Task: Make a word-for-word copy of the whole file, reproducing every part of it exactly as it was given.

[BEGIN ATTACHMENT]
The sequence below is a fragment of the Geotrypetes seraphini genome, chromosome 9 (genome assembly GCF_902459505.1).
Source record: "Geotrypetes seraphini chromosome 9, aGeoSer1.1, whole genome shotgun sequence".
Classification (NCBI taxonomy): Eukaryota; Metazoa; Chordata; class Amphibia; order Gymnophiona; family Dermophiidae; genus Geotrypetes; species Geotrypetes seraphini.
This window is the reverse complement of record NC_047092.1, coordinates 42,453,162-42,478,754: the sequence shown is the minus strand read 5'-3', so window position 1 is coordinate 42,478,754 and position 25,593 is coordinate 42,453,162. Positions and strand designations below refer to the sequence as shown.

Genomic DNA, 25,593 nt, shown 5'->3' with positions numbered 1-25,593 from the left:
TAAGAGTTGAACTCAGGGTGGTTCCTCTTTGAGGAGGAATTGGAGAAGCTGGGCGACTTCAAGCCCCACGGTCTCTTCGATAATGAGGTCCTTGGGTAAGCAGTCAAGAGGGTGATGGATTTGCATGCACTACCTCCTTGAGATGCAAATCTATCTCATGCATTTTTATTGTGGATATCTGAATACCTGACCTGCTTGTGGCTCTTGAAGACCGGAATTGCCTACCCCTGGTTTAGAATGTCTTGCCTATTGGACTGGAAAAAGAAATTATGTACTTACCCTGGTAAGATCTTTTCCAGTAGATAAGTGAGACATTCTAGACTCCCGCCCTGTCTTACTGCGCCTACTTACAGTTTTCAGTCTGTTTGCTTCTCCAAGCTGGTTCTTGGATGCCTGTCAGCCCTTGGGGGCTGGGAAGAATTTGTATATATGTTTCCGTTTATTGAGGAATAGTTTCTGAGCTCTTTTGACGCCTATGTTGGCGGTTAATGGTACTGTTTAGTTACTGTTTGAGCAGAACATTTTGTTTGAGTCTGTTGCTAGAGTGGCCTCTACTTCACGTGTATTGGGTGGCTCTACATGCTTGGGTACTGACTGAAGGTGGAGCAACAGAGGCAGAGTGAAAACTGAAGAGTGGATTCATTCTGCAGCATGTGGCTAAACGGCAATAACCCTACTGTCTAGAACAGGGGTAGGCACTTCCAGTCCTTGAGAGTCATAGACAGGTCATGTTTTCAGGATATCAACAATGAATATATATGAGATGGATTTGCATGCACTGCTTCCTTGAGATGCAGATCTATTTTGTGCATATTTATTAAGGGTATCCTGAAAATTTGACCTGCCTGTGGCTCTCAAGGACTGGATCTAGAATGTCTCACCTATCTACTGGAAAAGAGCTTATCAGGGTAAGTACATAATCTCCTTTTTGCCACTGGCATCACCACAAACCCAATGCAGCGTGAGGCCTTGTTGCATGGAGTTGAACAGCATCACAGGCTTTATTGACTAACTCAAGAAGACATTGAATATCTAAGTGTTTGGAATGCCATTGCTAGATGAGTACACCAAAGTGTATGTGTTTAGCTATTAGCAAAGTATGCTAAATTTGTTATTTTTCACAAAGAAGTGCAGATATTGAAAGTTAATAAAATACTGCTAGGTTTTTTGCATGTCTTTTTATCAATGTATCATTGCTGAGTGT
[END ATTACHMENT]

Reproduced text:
The sequence below is a fragment of the Geotrypetes seraphini genome, chromosome 9 (genome assembly GCF_902459505.1).
Source record: "Geotrypetes seraphini chromosome 9, aGeoSer1.1, whole genome shotgun sequence".
Classification (NCBI taxonomy): Eukaryota; Metazoa; Chordata; class Amphibia; order Gymnophiona; family Dermophiidae; genus Geotrypetes; species Geotrypetes seraphini.
This window is the reverse complement of record NC_047092.1, coordinates 42,453,162-42,478,754: the sequence shown is the minus strand read 5'-3', so window position 1 is coordinate 42,478,754 and position 25,593 is coordinate 42,453,162. Positions and strand designations below refer to the sequence as shown.

Genomic DNA, 25,593 nt, shown 5'->3' with positions numbered 1-25,593 from the left:
TAAGAGTTGAACTCAGGGTGGTTCCTCTTTGAGGAGGAATTGGAGAAGCTGGGCGACTTCAAGCCCCACGGTCTCTTCGATAATGAGGTCCTTGGGTAAGCAGTCAAGAGGGTGATGGATTTGCATGCACTACCTCCTTGAGATGCAAATCTATCTCATGCATTTTTATTGTGGATATCTGAATACCTGACCTGCTTGTGGCTCTTGAAGACCGGAATTGCCTACCCCTGGTTTAGAATGTCTTGCCTATTGGACTGGAAAAAGAAATTATGTACTTACCCTGGTAAGATCTTTTCCAGTAGATAAGTGAGACATTCTAGACTCCCGCCCTGTCTTACTGCGCCTACTTACAGTTTTCAGTCTGTTTGCTTCTCCAAGCTGGTTCTTGGATGCCTGTCAGCCCTTGGGGGCTGGGAAGAATTTGTATATATGTTTCCGTTTATTGAGGAATAGTTTCTGAGCTCTTTTGACGCCTATGTTGGCGGTTAATGGTACTGTTTAGTTACTGTTTGAGCAGAACATTTTGTTTGAGTCTGTTGCTAGAGTGGCCTCTACTTCACGTGTATTGGGTGGCTCTACATGCTTGGGTACTGACTGAAGGTGGAGCAACAGAGGCAGAGTGAAAACTGAAGAGTGGATTCATTCTGCAGCATGTGGCTAAACGGCAATAACCCTACTGTCTAGAACAGGGGTAGGCACTTCCAGTCCTTGAGAGTCATAGACAGGTCATGTTTTCAGGATATCAACAATGAATATATATGAGATGGATTTGCATGCACTGCTTCCTTGAGATGCAGATCTATTTTGTGCATATTTATTAAGGGTATCCTGAAAATTTGACCTGCCTGTGGCTCTCAAGGACTGGATCTAGAATGTCTCACCTATCTACTGGAAAAGAGCTTATCAGGGTAAGTACATAATCTCCTTTTTGCCACTGGCATCACCACAAACCCAATGCAGCGTGAGGCCTTGTTGCATGGAGTTGAACAGCATCACAGGCTTTATTGACTAACTCAAGAAGACATTGAATATCTAAGTGTTTGGAATGCCATTGCTAGATGAGTACACCAAAGTGTATGTGTTTAGCTATTAGCAAAGTATGCTAAATTTGTTATTTTTCACAAAGAAGTGCAGATATTGAAAGTTAATAAAATACTGCTAGGTTTTTTGCATGTCTTTTTATCAATGTATCATTGCTGAGTGT